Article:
A floating Tower of Babel in the Arctic
By Clement Sabourin
Barrow Strait, October 2, 2015 - With a crew of 24 scientists from around the world, the CCGS Amundsen is a veritable Tower of Babel, with a strong sense of camaraderie permeating throughout the big red ship.
Everyone is quite charming and easy to get along with. Harmony is bolstered by the military precision with which everything is done, even though Canada's coast guard is unarmed (except for rifles to ward off polar bears) and has no naval or law enforcement responsibilities (those are left to the navy).
Safety and security are top priorities: landlubbers are given a briefing when they first come aboard on what levers to pull to sound an alarm if someone falls overboard, or how to use a fire extinguisher to fight a fire in the engine room. A notice above each bed points to the closest lifeboat in case of an order to abandon ship.
Meal time is also a serious affair: the day starts at 7:30 a.m. with breakfast served in the crew cafeteria or officers' mess. On the menu today: bacon and eggs, hash browns, pancakes, cheese and croissants. Lunch is served at noon, followed by dinner at 5 p.m. Every Sunday night, the captain hosts a special dinner to break up the monotony of life at sea and maintain the same rhythms of life that the crew will eventually return to back onshore.
At sea, the crew work 12-hour days. They are usually away from friends and family for four to six weeks at a time. Then another set of crew comes aboard for a new rotation and the ship goes on.
On this mission, "B crew" is in charge, under the command of Alain Lacerte, an old sea dog well liked by both his crew and passengers. You can usually find him in the wheelhouse overlooking the bow of the ship, where the helmsman and the first mate set course changes. On a nearby table, there are a litany of communication devices, including a phone from the 1950s and the latest satellite phone. They pour over charts, satellite images and compass readings, mapping out a safe course through the Arctic, much of which remains uncharted for navigation.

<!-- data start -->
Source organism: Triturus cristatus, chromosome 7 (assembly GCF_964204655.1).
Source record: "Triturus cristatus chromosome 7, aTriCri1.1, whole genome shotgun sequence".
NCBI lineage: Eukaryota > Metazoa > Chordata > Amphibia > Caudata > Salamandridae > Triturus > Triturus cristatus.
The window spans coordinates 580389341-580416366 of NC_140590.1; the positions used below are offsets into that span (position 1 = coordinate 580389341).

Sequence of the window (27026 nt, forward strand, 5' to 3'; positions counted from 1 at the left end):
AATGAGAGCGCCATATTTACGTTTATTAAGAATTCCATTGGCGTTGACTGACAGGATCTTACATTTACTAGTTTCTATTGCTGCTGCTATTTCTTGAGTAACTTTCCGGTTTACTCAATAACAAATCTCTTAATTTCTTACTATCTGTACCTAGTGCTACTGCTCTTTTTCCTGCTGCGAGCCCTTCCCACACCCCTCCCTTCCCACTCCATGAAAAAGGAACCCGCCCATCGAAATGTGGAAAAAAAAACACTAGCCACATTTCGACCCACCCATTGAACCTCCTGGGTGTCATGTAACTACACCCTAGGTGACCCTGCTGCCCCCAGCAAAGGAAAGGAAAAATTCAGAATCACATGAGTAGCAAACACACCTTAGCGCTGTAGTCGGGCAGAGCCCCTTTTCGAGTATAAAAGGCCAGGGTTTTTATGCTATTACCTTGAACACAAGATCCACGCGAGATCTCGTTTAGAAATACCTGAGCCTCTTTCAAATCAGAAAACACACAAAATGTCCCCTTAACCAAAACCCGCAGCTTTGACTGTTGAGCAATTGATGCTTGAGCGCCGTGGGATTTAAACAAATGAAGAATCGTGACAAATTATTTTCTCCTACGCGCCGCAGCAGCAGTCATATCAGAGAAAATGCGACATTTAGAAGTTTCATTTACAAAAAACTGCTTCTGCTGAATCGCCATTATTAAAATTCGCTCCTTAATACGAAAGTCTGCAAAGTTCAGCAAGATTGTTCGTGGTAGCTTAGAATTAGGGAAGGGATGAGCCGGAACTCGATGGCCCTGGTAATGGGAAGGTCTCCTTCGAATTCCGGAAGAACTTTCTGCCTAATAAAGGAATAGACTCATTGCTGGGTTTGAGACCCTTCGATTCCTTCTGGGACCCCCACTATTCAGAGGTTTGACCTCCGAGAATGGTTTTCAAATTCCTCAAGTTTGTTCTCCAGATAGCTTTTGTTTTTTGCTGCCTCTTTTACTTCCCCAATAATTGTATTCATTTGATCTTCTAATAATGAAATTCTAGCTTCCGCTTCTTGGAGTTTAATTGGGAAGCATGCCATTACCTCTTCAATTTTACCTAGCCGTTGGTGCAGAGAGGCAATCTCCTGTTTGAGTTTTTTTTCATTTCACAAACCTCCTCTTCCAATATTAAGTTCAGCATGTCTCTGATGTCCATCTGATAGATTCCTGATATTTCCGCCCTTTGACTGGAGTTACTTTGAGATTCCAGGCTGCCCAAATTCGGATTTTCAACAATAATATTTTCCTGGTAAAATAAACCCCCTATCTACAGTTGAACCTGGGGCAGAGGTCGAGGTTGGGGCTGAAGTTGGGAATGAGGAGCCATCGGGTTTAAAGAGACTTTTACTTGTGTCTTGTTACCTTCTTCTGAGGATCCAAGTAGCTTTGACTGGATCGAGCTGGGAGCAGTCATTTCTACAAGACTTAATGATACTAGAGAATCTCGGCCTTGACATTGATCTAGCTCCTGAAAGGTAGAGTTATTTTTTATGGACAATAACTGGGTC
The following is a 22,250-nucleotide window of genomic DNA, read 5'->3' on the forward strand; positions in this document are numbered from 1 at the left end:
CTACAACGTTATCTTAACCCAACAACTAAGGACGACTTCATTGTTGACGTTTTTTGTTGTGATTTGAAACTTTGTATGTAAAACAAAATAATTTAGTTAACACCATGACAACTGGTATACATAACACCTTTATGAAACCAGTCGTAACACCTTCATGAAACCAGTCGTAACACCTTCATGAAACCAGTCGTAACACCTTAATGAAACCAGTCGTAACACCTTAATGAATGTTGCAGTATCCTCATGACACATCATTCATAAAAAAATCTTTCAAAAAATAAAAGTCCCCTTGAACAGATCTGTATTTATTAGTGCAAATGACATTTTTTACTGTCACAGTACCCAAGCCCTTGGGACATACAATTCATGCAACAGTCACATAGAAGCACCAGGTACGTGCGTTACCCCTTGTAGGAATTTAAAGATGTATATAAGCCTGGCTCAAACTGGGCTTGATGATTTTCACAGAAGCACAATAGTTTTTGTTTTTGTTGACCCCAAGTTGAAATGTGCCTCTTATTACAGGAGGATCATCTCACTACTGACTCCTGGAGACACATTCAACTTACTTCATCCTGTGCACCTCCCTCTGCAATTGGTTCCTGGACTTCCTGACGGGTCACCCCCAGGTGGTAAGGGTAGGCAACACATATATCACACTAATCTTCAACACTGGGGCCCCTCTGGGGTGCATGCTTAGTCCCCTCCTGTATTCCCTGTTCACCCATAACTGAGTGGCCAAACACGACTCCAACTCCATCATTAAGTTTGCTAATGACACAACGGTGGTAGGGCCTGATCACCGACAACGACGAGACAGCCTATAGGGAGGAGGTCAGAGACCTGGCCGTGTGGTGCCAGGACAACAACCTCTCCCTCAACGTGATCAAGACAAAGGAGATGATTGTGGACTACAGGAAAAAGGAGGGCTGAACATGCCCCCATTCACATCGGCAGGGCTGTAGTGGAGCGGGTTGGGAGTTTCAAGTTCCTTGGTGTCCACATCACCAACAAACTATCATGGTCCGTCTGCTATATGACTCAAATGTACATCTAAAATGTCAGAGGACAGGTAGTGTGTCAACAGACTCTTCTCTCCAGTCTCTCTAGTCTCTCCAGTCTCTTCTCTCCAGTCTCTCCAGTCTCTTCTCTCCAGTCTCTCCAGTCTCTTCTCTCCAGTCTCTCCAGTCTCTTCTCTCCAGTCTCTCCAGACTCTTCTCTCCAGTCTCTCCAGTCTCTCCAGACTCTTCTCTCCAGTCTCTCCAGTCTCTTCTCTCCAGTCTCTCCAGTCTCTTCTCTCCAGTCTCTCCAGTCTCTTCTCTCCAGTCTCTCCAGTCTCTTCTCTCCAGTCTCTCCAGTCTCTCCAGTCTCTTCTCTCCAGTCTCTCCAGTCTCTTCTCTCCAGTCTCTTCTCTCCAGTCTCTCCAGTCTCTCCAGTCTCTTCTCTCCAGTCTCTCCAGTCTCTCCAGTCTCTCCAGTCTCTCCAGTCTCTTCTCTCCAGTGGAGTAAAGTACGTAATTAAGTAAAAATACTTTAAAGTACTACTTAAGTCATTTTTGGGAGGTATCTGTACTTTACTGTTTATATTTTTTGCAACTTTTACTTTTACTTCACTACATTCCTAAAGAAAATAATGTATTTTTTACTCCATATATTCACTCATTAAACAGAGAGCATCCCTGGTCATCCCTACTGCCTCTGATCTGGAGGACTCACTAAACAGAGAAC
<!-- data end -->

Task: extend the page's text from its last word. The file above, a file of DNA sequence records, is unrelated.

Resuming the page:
Apart from mission head Roger Francois and the ship's officers, everyone aboard shares a cabin with a bunk bed, a television, desks and a washbasin (showers are communal). Some of the scientists have been aboard for three months. One must be very social to forgo any privacy for such a long period. Many go long periods without sleep, conducting experiments into the wee hours.
My cabin mate on this journey is Preston Pangun, an Inuit hunter from Kugluktuk and a Canadian Ranger (an Arctic military reserve force that patrol the far north). He's here monitoring wildlife and can be found most days with binoculars in hand scouting the sea ice for signs of animal life, scribbling in a notebook the times and places they were spotted. He can detect a seal in choppy waters from a long distance, knows all of the names of birds that pass overhead, and quickly identifies polar bear tracks on nearby sea ice. A father of three, he is eager to reunite with his family after this job is finished at the end of the week (weather permitting), and repair his snowmobile before the snow comes.
Aboard this floating laboratory, there is little time to waste. But there are brief pauses in experimenting while the Amundsen travels from one scientific hotspot to another. To pass the time, the scientists like to watch movies -- dystopian fiction is their favorite -- watch satellite feeds of rugby matches, knit, exercise or read in their cabin. Some take the time to work on their doctoral thesis.
Then it's back to saving humanity from a climate crisis.